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Setbacks hamper multiple pipeline projects across US

THIS PHOTO, SHOT from a television screen provided by the Michigan Department of Environment, Great Lakes and Energy, shows damage to anchor support EP-17-1 on the east leg of the Enbridge Line 5 pipeline within the Straits of Mackinac. (Michigan Department of Environment, Great Lakes, and Energy via AP)

BILLINGS, Mont. (AP) — After a U.S. energy boom and strong backing from President Donald Trump propelled a major expansion of the nation’s sprawling oil and gas pipeline network, mounting political pressures and legal setbacks have put its future growth in doubt even as the pandemic saps demand for fuel.

Two major oil pipeline projects suffered courtroom blows last week: The U.S. Supreme Court upheld the cancellation of a key permit for the Keystone XL oil sands pipeline from Canada, and a federal judge ordered the Dakota Access Pipeline shut down more than three years after it started moving oil across the U.S. Northern Plains.

The rulings came a day after utilities cancelled an $8 billion natural gas pipeline through West Virginia, Virginia and North Carolina amid mounting delays and bitter opposition from environmentalists.

In Michigan, a judge June 25 ordered Enbridge’s Line 5 that runs under the Straits of Mackinac to be shut down after Enbridge, the Canadian company that operates it, reported an inspection had found damage to an anchor supporting the underwater section’s eastern line. The pipe itself was unharmed, the company said.

Circuit Judge James Jamo on July 1 allowed the underwater western line to resume carrying oil to refineries that receive Line 5’s oil in Michigan, Ohio and Pennsylvania, as well as the Canadian provinces of Ontario and Quebec.

The east line, meanwhile, will remain out of operation until the federal Pipeline and Hazardous Materials Safety Administration has completed an investigation of the damaged support and Enbridge has complied with all the agency’s repair and maintenance requirements, Jamo said.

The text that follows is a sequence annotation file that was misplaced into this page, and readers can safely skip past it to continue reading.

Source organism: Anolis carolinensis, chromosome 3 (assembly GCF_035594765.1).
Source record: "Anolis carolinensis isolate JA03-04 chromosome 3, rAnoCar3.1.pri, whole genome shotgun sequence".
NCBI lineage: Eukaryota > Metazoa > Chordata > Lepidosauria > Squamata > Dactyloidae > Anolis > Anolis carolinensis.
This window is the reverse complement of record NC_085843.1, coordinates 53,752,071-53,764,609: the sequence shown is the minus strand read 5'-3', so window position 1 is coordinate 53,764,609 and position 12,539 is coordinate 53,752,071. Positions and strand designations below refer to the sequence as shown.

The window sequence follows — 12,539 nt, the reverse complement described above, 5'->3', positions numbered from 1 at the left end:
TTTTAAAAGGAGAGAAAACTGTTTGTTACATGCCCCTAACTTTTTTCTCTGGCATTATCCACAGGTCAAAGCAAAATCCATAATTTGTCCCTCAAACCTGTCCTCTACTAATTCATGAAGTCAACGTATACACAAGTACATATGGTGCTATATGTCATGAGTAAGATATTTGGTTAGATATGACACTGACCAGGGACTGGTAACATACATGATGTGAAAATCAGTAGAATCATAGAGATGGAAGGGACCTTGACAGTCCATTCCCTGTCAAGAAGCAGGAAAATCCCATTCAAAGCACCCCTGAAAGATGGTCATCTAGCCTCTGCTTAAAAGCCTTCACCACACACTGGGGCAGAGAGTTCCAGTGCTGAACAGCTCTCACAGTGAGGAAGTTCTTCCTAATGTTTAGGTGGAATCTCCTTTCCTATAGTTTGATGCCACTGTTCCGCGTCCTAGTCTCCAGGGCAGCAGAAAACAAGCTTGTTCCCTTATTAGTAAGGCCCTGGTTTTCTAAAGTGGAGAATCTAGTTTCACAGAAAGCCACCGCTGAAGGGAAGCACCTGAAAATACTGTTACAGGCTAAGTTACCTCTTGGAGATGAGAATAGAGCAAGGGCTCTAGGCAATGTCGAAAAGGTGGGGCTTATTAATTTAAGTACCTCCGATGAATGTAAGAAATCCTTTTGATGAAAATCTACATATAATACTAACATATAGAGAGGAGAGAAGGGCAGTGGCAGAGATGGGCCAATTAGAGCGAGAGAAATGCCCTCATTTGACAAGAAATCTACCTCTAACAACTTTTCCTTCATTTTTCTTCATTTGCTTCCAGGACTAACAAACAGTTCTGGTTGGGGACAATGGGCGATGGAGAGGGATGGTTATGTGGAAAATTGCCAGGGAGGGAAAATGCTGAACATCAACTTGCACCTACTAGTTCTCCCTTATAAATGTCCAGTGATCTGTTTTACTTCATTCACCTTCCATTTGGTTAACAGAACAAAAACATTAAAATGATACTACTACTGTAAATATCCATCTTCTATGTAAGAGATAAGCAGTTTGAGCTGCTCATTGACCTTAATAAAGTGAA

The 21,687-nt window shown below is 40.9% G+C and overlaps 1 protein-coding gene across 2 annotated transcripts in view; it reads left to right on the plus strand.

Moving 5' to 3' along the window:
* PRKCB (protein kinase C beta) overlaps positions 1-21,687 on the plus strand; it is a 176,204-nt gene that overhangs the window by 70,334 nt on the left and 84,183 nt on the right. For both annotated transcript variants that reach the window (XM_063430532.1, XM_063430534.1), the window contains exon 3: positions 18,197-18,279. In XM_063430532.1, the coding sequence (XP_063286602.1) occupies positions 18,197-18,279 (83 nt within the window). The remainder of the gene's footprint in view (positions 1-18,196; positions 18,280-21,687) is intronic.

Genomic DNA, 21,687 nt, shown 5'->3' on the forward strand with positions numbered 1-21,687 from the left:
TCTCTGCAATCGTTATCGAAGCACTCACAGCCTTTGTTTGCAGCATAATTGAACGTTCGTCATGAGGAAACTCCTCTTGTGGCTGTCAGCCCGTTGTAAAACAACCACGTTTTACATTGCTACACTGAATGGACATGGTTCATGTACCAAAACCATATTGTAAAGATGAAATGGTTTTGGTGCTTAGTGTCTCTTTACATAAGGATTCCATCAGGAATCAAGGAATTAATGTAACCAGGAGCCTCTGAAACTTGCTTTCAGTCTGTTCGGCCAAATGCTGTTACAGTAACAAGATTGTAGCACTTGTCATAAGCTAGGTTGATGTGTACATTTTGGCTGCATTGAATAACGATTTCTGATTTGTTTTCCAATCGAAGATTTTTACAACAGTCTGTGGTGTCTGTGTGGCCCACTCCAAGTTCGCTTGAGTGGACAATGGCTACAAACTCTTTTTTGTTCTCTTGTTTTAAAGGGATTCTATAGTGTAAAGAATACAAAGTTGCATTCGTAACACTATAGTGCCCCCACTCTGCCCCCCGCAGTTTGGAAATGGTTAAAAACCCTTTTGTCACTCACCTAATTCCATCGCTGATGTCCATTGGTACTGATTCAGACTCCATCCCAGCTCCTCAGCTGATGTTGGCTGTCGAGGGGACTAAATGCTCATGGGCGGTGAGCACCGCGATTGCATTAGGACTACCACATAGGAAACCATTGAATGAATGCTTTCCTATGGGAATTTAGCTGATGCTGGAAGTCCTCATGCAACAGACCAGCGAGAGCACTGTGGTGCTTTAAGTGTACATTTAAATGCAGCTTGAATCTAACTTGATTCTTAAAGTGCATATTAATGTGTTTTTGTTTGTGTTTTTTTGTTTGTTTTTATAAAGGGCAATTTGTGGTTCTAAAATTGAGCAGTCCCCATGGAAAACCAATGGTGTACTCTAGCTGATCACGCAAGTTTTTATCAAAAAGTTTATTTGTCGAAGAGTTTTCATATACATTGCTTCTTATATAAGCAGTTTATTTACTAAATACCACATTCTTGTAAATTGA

On June 30, the Michigan Public Service Commission refused to grant Enbridge quick permission to run a new oil pipeline in a tunnel under the straits, deciding instead to conduct a full review.

Enbridge wants to replace the dual underwater lines with a new pipe that would be placed in a 4-mile-long tunnel to be drilled in bedrock beneath the waterway.

Some industry representatives took consolation amid the setbacks from the Supreme Court’s decision that the permit it denied for Keystone XL can once again be used for other projects. That would allow more than 70 pipeline projects that faced potentially billions of dollars of delays to proceed.

But that outcome may be “too little too late” for some companies already making changes to their plans, said Ben Cowan, who represents pipeline companies as an attorney with Locke Lord LLP.

The recent blows against the industry have emboldened environmentalists and Native American activists, who routinely oppose fossil fuel pipelines because of potential spills and their contribution to climate change.

Montana farmer Dena Hoff, a Keystone opponent, witnessed the environmental damage that pipelines can cause in 2015 when a pipeline broke beneath the Yellowstone river adjacent to her farm and spilled 31,000 gallons of crude that fouled downstream water supplies serving 6,000 people.

She said the years of protests against Keystone and other lines have made the public listen. “There’s more to this argument than jobs and tax dollars,” Hoff said Thursday.

Industry executives acknowledged pipeline opponents have found some success in the courts, but insist that continued demand for oil and gas means new lines will be needed.

“We will meet them at the courthouse and fight these battles out legally at every opportunity,” said American Petroleum Institute President Mike Sommers. “The activist community doesn’t want to build anything, anywhere.”